Cannabis and medical use in the Netherlands
The Netherlands has been seen as a bastion for the cannabis
smoker for a very long time. It is where tourists, students, medical users and
anyone looking for a bit of enlightenment make a pilgrimage to in order to
sample some of the wonders of marijuana. But did you know that weed is not
technically legal there?
Through loopholes in law and by public consensus, the
governing body of the Netherlands operates under a policy of tolerance. This
means anything that is classified as a “soft drug”
by the government, (which cannabis is), doesn’t involve the pursuit of
individual prosecutions for personal possession.
There is a fine line though. Personal use is tolerated, but
anything that may be seen as an intent to supply will
be pursued with the full force of the law. Having more than 5 grams of cannabis
in a public area, or 30 in a private will see someone land in serious trouble.
You will also face prosecution if you are found growing more than 5 plants.
That’s not to say that if a policemen catches you with less they will let you
go on your way with no consequences. It will be down to the policeman's
discretion - so you best hope they are having a good day, or they may
confiscate your goods as they are still technically illegal. You just don’t
have to worry about prosecution. In general it is a well known fact that many
Dutch citizens are growing a plant or two each summer. Even in the Dutch climate,
all you need is a cannabis
growing guide and a few good seeds to grow enough weed for personal usage.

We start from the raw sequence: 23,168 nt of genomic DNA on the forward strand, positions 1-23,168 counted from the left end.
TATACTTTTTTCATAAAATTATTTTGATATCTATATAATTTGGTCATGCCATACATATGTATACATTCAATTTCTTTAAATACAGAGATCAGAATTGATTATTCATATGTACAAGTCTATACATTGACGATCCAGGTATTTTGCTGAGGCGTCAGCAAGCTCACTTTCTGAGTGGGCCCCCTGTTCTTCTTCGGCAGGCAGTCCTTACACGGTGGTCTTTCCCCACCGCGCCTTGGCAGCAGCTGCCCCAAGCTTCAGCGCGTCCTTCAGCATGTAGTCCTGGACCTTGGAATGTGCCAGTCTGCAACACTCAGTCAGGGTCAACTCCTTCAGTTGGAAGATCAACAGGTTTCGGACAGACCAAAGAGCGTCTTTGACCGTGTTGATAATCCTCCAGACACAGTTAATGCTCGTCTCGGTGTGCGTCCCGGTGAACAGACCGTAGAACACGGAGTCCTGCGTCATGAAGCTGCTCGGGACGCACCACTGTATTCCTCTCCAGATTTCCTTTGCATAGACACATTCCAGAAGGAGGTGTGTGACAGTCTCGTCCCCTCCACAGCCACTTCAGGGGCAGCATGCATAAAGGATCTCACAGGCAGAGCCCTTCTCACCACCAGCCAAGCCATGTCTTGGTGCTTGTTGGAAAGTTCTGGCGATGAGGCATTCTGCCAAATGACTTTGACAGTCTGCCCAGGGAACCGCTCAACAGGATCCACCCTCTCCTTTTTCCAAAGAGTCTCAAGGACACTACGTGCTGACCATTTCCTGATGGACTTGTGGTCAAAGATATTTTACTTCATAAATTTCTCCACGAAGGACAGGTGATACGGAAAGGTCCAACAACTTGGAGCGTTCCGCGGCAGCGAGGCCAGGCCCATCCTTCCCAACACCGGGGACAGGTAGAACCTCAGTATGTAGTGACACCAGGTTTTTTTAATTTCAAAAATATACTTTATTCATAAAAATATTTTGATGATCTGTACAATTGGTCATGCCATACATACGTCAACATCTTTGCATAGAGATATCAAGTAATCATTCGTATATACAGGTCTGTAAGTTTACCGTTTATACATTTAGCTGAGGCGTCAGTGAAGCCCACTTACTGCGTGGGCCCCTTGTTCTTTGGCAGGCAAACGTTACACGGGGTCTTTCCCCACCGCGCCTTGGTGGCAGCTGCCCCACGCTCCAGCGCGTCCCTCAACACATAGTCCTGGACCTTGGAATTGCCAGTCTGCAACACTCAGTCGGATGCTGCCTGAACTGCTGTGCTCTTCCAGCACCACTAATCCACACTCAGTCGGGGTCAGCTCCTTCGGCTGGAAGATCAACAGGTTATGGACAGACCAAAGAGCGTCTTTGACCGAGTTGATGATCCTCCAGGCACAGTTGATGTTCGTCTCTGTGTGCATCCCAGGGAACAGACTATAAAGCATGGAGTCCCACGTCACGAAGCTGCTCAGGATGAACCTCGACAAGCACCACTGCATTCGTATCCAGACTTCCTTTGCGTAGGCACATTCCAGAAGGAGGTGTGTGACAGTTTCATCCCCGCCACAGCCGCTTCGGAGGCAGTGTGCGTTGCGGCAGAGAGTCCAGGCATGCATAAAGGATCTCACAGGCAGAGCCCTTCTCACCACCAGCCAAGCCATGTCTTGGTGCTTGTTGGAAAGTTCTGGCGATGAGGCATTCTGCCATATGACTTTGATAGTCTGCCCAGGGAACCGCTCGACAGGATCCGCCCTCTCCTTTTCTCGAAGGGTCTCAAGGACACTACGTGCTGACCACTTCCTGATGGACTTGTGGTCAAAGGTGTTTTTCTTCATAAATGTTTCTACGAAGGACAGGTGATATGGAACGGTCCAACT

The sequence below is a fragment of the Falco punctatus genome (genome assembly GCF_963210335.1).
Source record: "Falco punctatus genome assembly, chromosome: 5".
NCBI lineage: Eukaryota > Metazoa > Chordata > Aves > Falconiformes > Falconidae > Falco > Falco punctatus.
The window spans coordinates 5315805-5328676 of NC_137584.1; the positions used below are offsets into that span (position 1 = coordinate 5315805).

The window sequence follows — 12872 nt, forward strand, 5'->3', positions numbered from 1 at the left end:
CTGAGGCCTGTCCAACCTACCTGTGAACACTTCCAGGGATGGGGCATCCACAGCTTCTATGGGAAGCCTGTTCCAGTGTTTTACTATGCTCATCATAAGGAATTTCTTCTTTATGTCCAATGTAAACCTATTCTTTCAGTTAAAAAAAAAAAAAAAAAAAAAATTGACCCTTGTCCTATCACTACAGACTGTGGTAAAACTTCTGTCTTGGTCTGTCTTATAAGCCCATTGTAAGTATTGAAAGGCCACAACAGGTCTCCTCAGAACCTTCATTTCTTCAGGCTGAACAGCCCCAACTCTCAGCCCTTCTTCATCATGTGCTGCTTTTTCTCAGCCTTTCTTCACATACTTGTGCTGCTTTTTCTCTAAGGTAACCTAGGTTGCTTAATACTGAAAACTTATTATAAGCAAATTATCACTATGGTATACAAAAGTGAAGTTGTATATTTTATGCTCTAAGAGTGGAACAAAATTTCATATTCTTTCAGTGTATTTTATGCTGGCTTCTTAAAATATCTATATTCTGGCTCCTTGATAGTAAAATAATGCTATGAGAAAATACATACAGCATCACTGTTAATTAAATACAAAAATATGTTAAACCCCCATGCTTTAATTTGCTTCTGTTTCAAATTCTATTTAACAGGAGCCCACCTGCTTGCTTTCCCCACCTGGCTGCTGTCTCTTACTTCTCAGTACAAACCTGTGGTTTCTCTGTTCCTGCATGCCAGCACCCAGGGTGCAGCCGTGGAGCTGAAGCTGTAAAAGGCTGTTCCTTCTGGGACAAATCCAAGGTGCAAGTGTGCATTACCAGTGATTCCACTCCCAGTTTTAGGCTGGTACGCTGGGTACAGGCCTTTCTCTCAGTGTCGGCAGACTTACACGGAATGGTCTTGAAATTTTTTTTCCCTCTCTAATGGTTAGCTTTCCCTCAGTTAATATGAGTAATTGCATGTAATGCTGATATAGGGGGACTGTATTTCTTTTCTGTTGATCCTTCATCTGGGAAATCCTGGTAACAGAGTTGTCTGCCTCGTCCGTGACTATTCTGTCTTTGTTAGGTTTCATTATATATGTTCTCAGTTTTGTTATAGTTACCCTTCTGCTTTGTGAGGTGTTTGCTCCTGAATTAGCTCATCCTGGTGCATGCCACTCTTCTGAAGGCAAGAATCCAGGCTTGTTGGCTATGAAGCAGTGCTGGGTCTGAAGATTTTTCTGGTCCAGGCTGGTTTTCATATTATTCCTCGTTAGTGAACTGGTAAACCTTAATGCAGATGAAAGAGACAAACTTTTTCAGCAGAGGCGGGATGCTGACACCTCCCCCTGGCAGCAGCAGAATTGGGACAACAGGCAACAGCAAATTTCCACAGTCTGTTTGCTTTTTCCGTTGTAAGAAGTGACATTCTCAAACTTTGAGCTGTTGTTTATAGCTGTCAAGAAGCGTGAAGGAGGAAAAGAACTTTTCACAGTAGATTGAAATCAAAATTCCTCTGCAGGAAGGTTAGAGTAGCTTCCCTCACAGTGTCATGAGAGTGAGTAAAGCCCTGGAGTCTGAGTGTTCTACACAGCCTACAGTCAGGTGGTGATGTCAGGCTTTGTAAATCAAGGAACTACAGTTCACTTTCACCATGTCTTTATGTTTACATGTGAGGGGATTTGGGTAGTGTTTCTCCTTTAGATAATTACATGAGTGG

With the development autoflowering genetics, plants
can basically be grown anywhere.
The only place you can “legally” obtain cannabis is within a
coffee shop, and these are only allowed to stock up to 500g at a time. Of
course, they are not allowed to grow the weed as cultivation of anything more
than 5 plants is illegal, so their supply has to appear out of nowhere. For now
this system seems to be working, with the government focusing on stopping
cultivation instead of clamping down on the everyday user looking to relax. Cannabis seeds can still
be legally bought on the internet and the Netherlands is still the main
provider for cannabis seeds and top-notch genetics.
A few years ago, the ruling conservative Christian party
came up with the idea of introducing a “weed
pass” within the Netherlands to try to curb the amount of tourists
specifically coming to the country to smoke. This pass required Dutch citizens to
register for a government pass to use in coffee shops, effectively stopping
tourists from smoking. There was a general outcry against the damage it would
to do the tourist industry and it was fortunately never rolled out on a
There is now a much more forward thinking party in power who
are thinking of taking cannabis and its use the other way down the road,
embracing it instead of shunning it. The Dutch Medical Office, (a government
agency), is working with the city of Utrecht to trial a new scheme for medical
users. This scheme plans to supply patients with a specially grown, government
made hash for the treatment of mental disorders such as insomnia and psychosis.
Another cannabis scheme that will hopefully soon see the light
is the setting up of a cannabis social club. Cannabis social clubs are
collectives of cannabis users, normally medical patients, who band together to
grow weed for personal/medical use amongst its members. You may think, well
what's the point in that? Just go to a coffee shop and buy some! Well there is
actually some very logical reasoning behind this. Currently, as mentioned, the
cultivation of cannabis within the Netherlands is illegal. This means that the
supply from coffee shops comes from illegal sources, which are often gangs of
organized criminals. By allowing those in need to grow large amounts, to be
legally and fairly distributed amongst themselves, you take a lot of the power
out of the hands of these gangs whilst making sure it is only grown and used by
those authorized to do so. Of course, this is just a trial for now, and is
still facing government scrutiny - but should it come to pass, it bodes very
well for the future of cannabis within this great country.
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